Jaguars Are Close, but Can Chiefs Win Again With a Hobbled Patrick Mahomes?

Jaguars Are Close, but Can Chiefs Win Again With a Hobbled Patrick Mahomes?

Updated: 9 days, 13 hours, 47 minutes, 35 seconds ago

The Jacksonville Jaguars had every opportunity of beating the Kansas City Chiefs on Saturday but ultimately came up short, ending their season. The game finished 27-20, showing exactly how impressive the Chiefs are. Andy Reid and Steve Spagnuolo played an outstanding chess match against the Jaguars staff. But Doug Pederson and Co. will come away from the game discussing self-inflicted wounds.

The Jaguars Arrow Points Sharply Upward

The Jaguars’ season ended on Saturday, but their story is just beginning. While things can move quickly in the NFL, it appears that Jacksonville is set up for relative success over the next decade. Trevor Lawrence rounded into a legitimate star during the back half of the season. And while he threw five interceptions in just two playoff appearances, it’s clear that he possesses outrageous ability.

After being the worst team in the NFL a season ago, thanks to a hilariously bad coaching hire and poor roster, Jacksonville finished winning seven of nine games this season. If they’d started games more urgently, maybe they’d have utterly dominated the AFC South.

Part of the Jaguars’ outlook is because of how the other three AFC South teams project in the near future. The long-term outlook at quarterback for each of the remaining three South teams is unknown. The Colts and Texans will undoubtedly draft theirs in the 2023 NFL Draft, while the Titans won’t have Ryan Tannehill under center forever. Even so, with Lawrence in the Jaguars’ locker room, Jacksonville isn’t particularly worried about Tannehill.

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Jacksonville also has a Super Bowl-winning head coach, one of the better play-callers in the NFL, and three picks inside of the top 100 to address their more pressing needs. They don’t have a fantastic cap situation heading into 2023, but the roster is already competitive, and we’re still only scratching the surface of Lawrence’s potential.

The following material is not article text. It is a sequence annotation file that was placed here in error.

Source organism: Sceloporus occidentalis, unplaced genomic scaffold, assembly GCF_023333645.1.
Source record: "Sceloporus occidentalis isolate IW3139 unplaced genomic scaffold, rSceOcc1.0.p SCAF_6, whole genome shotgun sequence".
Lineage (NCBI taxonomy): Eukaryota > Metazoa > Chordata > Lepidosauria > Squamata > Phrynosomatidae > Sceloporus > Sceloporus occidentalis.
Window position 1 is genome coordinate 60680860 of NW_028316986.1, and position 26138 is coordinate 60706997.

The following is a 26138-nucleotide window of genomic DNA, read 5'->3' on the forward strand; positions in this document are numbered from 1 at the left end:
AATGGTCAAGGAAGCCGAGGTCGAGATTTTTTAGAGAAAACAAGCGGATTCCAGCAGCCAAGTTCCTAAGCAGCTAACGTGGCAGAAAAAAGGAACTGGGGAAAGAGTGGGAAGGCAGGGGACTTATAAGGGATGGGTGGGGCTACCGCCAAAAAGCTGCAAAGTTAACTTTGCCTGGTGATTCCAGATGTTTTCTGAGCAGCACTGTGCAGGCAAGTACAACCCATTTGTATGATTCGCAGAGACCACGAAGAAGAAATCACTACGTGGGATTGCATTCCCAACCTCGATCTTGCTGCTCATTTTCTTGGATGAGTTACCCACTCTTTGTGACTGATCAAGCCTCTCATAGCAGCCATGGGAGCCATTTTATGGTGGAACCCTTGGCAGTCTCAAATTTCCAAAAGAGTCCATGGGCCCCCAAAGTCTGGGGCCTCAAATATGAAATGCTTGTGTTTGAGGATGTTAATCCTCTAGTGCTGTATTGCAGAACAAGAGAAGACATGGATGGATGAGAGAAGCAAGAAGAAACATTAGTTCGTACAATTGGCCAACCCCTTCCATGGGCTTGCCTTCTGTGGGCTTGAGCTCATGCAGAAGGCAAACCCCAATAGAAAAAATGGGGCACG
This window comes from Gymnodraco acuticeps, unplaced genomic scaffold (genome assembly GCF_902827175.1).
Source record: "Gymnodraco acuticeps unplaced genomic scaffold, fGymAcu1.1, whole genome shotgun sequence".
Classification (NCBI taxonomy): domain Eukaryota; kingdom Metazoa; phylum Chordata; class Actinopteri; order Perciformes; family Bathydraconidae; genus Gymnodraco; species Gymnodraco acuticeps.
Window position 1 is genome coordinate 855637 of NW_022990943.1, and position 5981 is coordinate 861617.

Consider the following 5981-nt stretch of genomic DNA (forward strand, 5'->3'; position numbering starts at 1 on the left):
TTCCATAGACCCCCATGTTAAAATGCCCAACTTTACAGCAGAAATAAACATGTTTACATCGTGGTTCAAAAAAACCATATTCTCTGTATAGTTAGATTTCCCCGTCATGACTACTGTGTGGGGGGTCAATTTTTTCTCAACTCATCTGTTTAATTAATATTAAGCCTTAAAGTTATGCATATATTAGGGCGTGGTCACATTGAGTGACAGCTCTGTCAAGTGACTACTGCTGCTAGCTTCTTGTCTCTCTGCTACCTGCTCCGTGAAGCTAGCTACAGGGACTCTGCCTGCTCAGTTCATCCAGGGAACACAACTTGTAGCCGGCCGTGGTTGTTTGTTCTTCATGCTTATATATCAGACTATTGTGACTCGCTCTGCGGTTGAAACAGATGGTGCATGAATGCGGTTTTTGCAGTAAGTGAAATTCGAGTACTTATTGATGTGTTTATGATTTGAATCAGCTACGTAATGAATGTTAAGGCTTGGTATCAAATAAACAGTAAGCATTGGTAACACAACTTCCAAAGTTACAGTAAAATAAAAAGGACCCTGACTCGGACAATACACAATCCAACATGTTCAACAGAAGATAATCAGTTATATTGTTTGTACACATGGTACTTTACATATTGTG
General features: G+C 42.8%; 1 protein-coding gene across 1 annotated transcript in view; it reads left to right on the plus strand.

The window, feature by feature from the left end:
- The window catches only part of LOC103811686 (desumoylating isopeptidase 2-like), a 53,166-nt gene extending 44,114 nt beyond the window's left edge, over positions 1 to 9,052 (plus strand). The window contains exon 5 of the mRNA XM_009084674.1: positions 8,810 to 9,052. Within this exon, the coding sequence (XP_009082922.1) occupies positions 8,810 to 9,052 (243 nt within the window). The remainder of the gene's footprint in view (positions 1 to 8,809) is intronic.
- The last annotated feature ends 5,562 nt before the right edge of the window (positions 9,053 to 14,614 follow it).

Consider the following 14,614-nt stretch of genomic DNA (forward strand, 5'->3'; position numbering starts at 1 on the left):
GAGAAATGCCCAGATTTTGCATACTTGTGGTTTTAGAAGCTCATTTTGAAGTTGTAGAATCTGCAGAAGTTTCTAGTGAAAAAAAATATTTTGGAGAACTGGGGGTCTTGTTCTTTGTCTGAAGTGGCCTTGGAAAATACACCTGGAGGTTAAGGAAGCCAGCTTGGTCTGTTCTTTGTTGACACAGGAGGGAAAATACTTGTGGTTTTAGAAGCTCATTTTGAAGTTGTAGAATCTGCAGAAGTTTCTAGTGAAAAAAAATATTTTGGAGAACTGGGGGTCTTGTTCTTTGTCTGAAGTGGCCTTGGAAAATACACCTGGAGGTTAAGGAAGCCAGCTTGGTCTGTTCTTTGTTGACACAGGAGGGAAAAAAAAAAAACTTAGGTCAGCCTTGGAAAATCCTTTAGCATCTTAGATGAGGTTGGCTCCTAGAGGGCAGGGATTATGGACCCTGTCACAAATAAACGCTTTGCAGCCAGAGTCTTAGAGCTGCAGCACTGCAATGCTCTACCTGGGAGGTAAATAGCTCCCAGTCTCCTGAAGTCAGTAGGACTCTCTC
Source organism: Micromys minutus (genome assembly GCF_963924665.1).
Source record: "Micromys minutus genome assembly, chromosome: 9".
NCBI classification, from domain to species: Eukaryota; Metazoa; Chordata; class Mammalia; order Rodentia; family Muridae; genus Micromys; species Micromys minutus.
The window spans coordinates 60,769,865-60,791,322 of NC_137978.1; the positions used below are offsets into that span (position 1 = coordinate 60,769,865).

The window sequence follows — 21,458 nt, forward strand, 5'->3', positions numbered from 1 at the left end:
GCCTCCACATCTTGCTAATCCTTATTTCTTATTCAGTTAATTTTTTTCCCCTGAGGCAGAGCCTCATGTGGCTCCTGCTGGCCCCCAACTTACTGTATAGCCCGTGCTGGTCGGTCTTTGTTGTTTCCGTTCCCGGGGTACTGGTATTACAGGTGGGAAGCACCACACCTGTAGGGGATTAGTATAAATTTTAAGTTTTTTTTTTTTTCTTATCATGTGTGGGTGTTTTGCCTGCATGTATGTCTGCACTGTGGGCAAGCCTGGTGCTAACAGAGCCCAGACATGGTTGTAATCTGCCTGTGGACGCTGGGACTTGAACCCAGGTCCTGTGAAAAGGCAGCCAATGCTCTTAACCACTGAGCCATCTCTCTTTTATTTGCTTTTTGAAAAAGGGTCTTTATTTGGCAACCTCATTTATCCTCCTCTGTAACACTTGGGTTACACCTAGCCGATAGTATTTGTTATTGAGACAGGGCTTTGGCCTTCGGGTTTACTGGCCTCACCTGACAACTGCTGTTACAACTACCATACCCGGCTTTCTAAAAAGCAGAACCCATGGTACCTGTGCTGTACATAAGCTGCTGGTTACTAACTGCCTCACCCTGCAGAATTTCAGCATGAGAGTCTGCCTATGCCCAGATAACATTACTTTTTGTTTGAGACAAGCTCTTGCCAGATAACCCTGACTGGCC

Christian Kirk and Evan Engram are great weapons, but the Jaguars could use an outside receiver with more upside than either of the Jones. A difference-making outside receiver could take the offense to the next level.

But the most disappointing aspect of the loss is that much of it was self-inflicted by Jacksonville. There were so many opportunities that if only one happened, maybe the Jaguars comes away with the win.

If Foyesade Oluokun catches the interception; if Kirk catches the Lawrence bomb over the middle; if Jamal Agnew doesn’t fumble as he tucked the ball after the catch, and if the protection didn’t fail too often against Spagnuolo’s pressures, the Jaguars might be playing in the AFC Conference Championship.

Trevor Lawrence Showed Guts in the Playoffs

The former Clemson Tiger threw four straight touchdowns on the night he threw four first-half interceptions. Lawrence displayed outstanding poise in the playoffs under adversity and also outstanding toughness as he was consistently assaulted by free rushers against the Kansas City Chiefs on Saturday.

In multiple high-leverage moments against the Chiefs, Lawrence used his legs to make plays against Kansas City’s defense. Pederson still hasn’t figured out how to maximize Lawrence’s athleticism in the QB-run game. Watching him lower his shoulder against defenders won’t help Lawrence’s case for garnering more touches because his health is worth more than his contribution on the ground, but we’ve seen him be effective in running the ball dating back to high school.

Lawrence was hit seven times and sacked twice against Kansas City. Spagnuolo toyed with the Jaguars’ pass protection all night with his blitz packages. With the inexperience between rookie Luke Fortner at center and Lawrence under center, the savvy defensive coordinator took full advantage, throwing free rushers at Jacksonville’s QB unimpeded.